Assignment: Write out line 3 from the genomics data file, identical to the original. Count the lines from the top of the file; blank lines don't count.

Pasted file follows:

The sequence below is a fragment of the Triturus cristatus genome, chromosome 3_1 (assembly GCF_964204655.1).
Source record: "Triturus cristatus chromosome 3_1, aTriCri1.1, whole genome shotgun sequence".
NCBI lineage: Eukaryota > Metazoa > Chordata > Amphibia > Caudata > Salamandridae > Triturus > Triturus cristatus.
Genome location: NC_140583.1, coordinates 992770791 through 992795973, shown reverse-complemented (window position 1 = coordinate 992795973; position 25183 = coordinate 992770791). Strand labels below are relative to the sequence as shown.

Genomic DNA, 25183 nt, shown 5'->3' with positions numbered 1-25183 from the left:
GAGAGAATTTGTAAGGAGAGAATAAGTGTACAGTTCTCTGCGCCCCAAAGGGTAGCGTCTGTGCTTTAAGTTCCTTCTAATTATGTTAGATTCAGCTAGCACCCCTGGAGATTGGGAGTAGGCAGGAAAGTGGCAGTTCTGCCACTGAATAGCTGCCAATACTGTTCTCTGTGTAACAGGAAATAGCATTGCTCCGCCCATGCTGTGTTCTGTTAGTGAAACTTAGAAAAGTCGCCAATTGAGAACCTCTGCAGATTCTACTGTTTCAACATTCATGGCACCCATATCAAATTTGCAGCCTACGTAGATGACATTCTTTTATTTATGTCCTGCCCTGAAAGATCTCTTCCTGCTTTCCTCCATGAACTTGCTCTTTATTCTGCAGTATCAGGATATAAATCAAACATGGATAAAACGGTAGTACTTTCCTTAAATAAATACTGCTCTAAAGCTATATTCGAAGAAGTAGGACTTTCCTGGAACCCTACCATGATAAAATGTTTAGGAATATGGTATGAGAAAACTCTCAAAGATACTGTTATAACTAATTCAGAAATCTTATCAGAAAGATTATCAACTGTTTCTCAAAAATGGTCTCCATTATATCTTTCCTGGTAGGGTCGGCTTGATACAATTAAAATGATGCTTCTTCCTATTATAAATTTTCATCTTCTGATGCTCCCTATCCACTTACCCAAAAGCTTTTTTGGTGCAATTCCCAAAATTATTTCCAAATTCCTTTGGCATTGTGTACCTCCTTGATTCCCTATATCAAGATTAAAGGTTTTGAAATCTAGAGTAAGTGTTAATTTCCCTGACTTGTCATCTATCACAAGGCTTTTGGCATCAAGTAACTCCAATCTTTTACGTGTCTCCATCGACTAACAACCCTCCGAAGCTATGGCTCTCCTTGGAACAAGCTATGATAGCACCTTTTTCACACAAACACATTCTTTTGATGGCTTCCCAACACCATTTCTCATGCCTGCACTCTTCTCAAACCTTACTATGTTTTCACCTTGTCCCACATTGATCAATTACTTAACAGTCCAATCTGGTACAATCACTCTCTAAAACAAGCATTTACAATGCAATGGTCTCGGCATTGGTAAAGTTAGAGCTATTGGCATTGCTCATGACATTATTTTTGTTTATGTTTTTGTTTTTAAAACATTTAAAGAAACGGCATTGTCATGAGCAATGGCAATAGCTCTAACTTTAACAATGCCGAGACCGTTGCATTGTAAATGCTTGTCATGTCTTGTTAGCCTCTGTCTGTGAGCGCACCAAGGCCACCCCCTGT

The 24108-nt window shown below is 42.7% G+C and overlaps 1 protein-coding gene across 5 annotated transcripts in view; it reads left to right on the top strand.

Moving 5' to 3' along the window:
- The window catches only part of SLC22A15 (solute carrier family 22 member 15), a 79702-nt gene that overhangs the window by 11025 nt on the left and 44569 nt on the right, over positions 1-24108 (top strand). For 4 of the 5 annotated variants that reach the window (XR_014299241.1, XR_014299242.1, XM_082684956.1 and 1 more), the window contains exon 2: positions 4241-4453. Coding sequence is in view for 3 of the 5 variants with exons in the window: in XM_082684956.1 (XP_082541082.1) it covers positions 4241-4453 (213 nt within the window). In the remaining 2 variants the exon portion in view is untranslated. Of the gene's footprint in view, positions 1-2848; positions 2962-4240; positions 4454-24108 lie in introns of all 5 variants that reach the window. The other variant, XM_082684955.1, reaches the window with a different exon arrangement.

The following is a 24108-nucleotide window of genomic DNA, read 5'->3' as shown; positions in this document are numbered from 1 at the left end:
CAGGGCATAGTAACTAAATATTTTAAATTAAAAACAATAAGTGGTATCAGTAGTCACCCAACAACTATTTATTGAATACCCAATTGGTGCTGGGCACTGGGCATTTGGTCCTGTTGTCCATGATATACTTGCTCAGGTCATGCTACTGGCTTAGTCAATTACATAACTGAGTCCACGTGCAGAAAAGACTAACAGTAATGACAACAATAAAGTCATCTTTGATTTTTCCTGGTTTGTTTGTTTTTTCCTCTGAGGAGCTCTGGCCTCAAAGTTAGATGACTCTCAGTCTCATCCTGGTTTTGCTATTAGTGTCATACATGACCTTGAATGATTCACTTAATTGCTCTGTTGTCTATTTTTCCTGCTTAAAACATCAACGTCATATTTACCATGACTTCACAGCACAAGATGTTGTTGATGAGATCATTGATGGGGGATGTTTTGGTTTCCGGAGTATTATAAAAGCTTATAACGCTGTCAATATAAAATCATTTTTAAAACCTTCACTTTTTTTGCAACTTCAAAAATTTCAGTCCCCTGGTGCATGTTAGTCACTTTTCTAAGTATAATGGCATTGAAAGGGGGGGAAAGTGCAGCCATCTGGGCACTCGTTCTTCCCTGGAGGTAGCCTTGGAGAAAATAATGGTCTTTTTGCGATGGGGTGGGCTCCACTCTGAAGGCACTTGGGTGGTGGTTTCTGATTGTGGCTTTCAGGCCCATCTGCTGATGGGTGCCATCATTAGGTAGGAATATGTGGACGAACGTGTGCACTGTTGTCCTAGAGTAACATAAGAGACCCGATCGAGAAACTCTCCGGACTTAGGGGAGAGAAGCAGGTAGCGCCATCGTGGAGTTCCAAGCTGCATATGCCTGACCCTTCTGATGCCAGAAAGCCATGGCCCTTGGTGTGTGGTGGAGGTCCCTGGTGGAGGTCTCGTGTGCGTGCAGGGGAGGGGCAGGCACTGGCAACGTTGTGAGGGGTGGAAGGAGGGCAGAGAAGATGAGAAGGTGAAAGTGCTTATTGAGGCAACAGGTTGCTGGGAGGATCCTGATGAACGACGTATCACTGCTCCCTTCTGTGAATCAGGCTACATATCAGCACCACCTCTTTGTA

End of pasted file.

NCBI lineage: Eukaryota > Metazoa > Chordata > Amphibia > Caudata > Salamandridae > Triturus > Triturus cristatus.